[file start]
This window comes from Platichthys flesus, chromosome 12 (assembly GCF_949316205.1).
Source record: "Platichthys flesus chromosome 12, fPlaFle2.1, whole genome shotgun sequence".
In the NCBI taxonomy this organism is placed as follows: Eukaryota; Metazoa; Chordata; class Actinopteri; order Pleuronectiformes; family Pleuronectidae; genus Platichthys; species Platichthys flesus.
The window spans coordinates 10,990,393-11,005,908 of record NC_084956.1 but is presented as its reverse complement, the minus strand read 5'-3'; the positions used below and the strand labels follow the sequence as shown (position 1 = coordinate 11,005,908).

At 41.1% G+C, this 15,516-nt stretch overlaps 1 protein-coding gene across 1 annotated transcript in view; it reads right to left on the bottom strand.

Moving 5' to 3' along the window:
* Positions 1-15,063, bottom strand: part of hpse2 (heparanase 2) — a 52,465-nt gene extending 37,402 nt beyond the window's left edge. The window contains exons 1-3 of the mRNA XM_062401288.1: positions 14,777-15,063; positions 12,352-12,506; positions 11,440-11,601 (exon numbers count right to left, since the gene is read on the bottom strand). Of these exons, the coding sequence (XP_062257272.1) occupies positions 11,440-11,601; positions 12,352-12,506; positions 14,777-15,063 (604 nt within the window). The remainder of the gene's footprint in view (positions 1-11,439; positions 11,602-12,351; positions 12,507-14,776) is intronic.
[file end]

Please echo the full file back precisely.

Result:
This window comes from Platichthys flesus, chromosome 12 (assembly GCF_949316205.1).
Source record: "Platichthys flesus chromosome 12, fPlaFle2.1, whole genome shotgun sequence".
In the NCBI taxonomy this organism is placed as follows: Eukaryota; Metazoa; Chordata; class Actinopteri; order Pleuronectiformes; family Pleuronectidae; genus Platichthys; species Platichthys flesus.
The window spans coordinates 10,990,393-11,005,908 of record NC_084956.1 but is presented as its reverse complement, the minus strand read 5'-3'; the positions used below and the strand labels follow the sequence as shown (position 1 = coordinate 11,005,908).

At 41.1% G+C, this 15,516-nt stretch overlaps 1 protein-coding gene across 1 annotated transcript in view; it reads right to left on the bottom strand.

Moving 5' to 3' along the window:
* Positions 1-15,063, bottom strand: part of hpse2 (heparanase 2) — a 52,465-nt gene extending 37,402 nt beyond the window's left edge. The window contains exons 1-3 of the mRNA XM_062401288.1: positions 14,777-15,063; positions 12,352-12,506; positions 11,440-11,601 (exon numbers count right to left, since the gene is read on the bottom strand). Of these exons, the coding sequence (XP_062257272.1) occupies positions 11,440-11,601; positions 12,352-12,506; positions 14,777-15,063 (604 nt within the window). The remainder of the gene's footprint in view (positions 1-11,439; positions 11,602-12,351; positions 12,507-14,776) is intronic.